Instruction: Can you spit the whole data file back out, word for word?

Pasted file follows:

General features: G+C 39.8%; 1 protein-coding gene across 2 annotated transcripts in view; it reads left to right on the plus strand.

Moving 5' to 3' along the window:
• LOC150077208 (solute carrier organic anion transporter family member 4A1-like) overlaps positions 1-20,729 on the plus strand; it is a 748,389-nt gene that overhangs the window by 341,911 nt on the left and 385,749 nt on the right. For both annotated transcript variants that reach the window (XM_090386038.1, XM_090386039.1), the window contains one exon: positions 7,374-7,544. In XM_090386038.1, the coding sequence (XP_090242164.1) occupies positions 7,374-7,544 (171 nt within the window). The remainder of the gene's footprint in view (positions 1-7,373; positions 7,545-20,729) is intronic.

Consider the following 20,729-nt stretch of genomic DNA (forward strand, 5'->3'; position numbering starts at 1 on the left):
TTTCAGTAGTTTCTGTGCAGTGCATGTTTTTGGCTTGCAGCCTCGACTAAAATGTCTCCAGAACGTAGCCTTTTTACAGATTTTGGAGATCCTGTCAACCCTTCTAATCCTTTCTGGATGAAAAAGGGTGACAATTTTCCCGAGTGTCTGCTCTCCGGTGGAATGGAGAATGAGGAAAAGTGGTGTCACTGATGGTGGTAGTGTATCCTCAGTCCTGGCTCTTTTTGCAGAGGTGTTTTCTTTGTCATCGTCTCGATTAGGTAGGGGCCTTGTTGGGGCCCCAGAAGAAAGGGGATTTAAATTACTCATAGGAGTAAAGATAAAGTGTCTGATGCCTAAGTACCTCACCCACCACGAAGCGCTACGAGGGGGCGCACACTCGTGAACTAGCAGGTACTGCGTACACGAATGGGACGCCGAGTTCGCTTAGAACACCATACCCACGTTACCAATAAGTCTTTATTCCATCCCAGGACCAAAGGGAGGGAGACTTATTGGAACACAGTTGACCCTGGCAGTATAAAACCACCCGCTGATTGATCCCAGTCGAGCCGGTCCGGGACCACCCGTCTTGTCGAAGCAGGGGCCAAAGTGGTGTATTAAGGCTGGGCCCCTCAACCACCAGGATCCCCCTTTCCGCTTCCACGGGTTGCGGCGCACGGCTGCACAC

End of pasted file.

General features: G+C 39.8%; 1 protein-coding gene across 2 annotated transcripts in view; it reads left to right on the plus strand.

Moving 5' to 3' along the window:
• LOC150077208 (solute carrier organic anion transporter family member 4A1-like) overlaps positions 1-20,729 on the plus strand; it is a 748,389-nt gene that overhangs the window by 341,911 nt on the left and 385,749 nt on the right. For both annotated transcript variants that reach the window (XM_090386038.1, XM_090386039.1), the window contains one exon: positions 7,374-7,544. In XM_090386038.1, the coding sequence (XP_090242164.1) occupies positions 7,374-7,544 (171 nt within the window). The remainder of the gene's footprint in view (positions 1-7,373; positions 7,545-20,729) is intronic.

Consider the following 20,729-nt stretch of genomic DNA (forward strand, 5'->3'; position numbering starts at 1 on the left):
TTTCAGTAGTTTCTGTGCAGTGCATGTTTTTGGCTTGCAGCCTCGACTAAAATGTCTCCAGAACGTAGCCTTTTTACAGATTTTGGAGATCCTGTCAACCCTTCTAATCCTTTCTGGATGAAAAAGGGTGACAATTTTCCCGAGTGTCTGCTCTCCGGTGGAATGGAGAATGAGGAAAAGTGGTGTCACTGATGGTGGTAGTGTATCCTCAGTCCTGGCTCTTTTTGCAGAGGTGTTTTCTTTGTCATCGTCTCGATTAGGTAGGGGCCTTGTTGGGGCCCCAGAAGAAAGGGGATTTAAATTACTCATAGGAGTAAAGATAAAGTGTCTGATGCCTAAGTACCTCACCCACCACGAAGCGCTACGAGGGGGCGCACACTCGTGAACTAGCAGGTACTGCGTACACGAATGGGACGCCGAGTTCGCTTAGAACACCATACCCACGTTACCAATAAGTCTTTATTCCATCCCAGGACCAAAGGGAGGGAGACTTATTGGAACACAGTTGACCCTGGCAGTATAAAACCACCCGCTGATTGATCCCAGTCGAGCCGGTCCGGGACCACCCGTCTTGTCGAAGCAGGGGCCAAAGTGGTGTATTAAGGCTGGGCCCCTCAACCACCAGGATCCCCCTTTCCGCTTCCACGGGTTGCGGCGCACGGCTGCACAC